Effects of steam sterilization on soil abiotic and biotic properties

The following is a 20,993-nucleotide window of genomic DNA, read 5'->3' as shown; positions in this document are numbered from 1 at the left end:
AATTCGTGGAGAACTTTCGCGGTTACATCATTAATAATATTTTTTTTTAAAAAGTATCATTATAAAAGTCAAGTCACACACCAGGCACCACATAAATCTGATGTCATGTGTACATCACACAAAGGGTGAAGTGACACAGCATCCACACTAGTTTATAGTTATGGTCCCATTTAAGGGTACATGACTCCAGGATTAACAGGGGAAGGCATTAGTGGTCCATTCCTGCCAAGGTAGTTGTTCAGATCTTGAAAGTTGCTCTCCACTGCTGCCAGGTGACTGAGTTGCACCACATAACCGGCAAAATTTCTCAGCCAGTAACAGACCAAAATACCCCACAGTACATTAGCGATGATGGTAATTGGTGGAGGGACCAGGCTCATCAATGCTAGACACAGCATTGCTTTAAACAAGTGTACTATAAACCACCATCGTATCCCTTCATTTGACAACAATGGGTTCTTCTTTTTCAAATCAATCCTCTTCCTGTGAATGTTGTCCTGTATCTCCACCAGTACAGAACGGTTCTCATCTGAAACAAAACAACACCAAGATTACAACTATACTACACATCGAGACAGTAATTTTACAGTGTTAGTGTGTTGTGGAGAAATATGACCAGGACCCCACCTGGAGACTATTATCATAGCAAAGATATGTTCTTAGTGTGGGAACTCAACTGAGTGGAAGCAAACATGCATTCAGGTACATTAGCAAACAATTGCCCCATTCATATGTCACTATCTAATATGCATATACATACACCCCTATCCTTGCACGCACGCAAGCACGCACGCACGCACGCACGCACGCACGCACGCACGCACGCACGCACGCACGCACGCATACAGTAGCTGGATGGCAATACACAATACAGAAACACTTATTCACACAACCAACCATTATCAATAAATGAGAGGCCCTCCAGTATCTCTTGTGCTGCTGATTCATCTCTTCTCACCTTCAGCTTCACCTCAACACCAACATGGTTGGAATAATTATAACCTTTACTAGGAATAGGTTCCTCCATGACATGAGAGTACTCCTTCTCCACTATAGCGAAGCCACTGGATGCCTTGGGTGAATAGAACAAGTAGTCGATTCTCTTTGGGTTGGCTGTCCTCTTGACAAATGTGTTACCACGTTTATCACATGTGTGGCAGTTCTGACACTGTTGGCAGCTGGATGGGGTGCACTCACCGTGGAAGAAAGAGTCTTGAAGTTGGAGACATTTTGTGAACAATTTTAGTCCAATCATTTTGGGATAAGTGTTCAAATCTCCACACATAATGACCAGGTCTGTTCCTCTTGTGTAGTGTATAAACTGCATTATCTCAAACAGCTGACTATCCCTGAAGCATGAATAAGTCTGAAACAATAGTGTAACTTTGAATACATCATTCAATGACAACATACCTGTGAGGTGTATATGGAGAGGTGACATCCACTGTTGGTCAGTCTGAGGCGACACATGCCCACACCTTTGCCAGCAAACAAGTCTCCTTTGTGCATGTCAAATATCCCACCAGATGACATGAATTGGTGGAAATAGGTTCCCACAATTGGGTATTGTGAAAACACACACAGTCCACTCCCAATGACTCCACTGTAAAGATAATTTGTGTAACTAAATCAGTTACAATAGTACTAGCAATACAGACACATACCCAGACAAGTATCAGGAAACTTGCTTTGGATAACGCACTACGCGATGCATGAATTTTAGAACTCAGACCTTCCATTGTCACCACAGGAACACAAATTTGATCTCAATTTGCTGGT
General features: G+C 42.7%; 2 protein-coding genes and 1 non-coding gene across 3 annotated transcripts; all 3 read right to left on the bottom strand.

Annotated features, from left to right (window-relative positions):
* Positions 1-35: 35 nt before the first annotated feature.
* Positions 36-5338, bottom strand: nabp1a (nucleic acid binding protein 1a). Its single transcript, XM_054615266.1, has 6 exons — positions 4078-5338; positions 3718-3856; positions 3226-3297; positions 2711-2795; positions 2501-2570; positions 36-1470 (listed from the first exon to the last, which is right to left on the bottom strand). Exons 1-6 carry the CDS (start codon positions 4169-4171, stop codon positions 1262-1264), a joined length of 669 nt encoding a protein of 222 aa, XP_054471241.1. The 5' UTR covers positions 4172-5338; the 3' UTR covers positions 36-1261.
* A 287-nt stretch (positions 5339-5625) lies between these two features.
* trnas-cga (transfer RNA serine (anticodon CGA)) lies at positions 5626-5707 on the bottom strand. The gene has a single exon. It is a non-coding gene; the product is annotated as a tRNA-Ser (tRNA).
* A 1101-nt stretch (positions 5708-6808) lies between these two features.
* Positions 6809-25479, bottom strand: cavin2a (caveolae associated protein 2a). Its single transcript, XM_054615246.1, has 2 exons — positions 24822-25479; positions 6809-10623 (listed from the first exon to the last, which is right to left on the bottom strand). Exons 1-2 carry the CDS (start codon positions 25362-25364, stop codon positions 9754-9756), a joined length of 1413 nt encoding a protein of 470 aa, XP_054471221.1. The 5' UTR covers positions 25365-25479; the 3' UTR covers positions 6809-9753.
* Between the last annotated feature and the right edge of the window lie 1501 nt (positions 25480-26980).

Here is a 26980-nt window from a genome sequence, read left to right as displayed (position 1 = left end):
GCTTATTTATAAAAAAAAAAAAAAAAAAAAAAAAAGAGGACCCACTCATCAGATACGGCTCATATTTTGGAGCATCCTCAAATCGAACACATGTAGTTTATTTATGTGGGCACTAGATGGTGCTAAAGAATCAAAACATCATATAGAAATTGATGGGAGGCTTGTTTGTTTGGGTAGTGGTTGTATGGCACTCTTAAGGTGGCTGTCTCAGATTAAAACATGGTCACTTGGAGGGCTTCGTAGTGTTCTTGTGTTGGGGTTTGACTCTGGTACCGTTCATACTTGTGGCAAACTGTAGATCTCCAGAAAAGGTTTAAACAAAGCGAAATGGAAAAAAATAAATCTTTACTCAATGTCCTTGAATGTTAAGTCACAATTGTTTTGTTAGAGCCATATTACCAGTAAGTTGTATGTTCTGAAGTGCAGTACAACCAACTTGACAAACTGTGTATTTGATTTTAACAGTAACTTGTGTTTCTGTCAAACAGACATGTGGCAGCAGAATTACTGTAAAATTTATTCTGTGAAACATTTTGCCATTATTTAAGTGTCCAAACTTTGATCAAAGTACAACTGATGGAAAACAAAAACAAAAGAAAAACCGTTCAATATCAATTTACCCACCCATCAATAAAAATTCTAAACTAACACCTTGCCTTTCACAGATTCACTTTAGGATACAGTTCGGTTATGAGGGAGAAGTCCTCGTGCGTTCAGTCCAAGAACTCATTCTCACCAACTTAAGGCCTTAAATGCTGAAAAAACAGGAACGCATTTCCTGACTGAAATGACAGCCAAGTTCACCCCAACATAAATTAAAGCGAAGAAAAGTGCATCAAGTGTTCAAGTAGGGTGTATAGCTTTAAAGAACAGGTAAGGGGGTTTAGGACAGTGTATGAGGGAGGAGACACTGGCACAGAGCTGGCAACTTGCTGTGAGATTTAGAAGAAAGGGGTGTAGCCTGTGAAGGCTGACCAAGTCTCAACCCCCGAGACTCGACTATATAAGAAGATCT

Experiments under natural conditions are becoming increasingly important to investigate the impacts of global change on biodiversity and ecosystem functioning, but field experiments are not always feasible. Climate or biodiversity chamber experiments can be an alternative, which, however, require large amounts of soil substrate. If only low amounts of target soil are available, high quantities of background soil must be sterilized and inoculated with target soil. One of the commonly used methods to sterilize large amounts of background soil is steam sterilization, because it is simple, fast and cheap. However, there is a lack of knowledge, whether steam sterilization is an effective method to completely eliminate all organisms in the soil (in particular heat-resistant organisms) as well as if and how it alters soil abiotic conditions like nutrient concentrations. Therefore, we tested which organisms survived the sterilization treatment and if the effectiveness can be improved by repeated steam sterilization. Additionally, we checked whether steam sterilization changes soil pH, carbon and nutrient concentrations, and whether this is strengthened by a double sterilization treatment. To study this, we steam-sterilized 2 m3 sand-soil mix (1:4) for 150 min, stored it for 12 days at ambient temperature (for the germination of heat-resistant organisms) and repeated the sterilization procedure. We found a 27 % reduction in microbial biomass carbon after the first sterilization treatment and a 51 % reduction after the second sterilization treatment compared to untreated soil. Nematodes were almost completely eliminated (97 % after second treatment), while rotifers largely remained unchanged. Soil pH and plant-available phosphorus concentration increased after the first sterilization treatment (pH: from 7.44 to 7.79; phosphorus: +28 %). Phosphorus concentration increased further after the second sterilization treatment (+53 % compared to untreated soil), while pH remained unchanged (7.77). Plant-available potassium and total carbon concentrations decreased after the first treatment (potassium: -19 %; carbon: -5 %), while total carbon further decreased (-8 % compared to untreated soil) and potassium remained unchanged after the second treatment. Taken together, our study highlights that (single and double) steam-sterilization treatments were only partially effective, i.e. non-complete elimination of soil organisms, and additionally influenced soil properties. Nevertheless, steam sterilization is a fast and cost-effective alternative to other sterilization methods, especially when large amounts of soil substrate are needed. Therefore, if so, we recommend to use steam sterilization, but to sterilize the soil twice to significantly reduce the number of soil organisms, and further consider potential side effects, such as an increase in plant-available phosphorous concentration.
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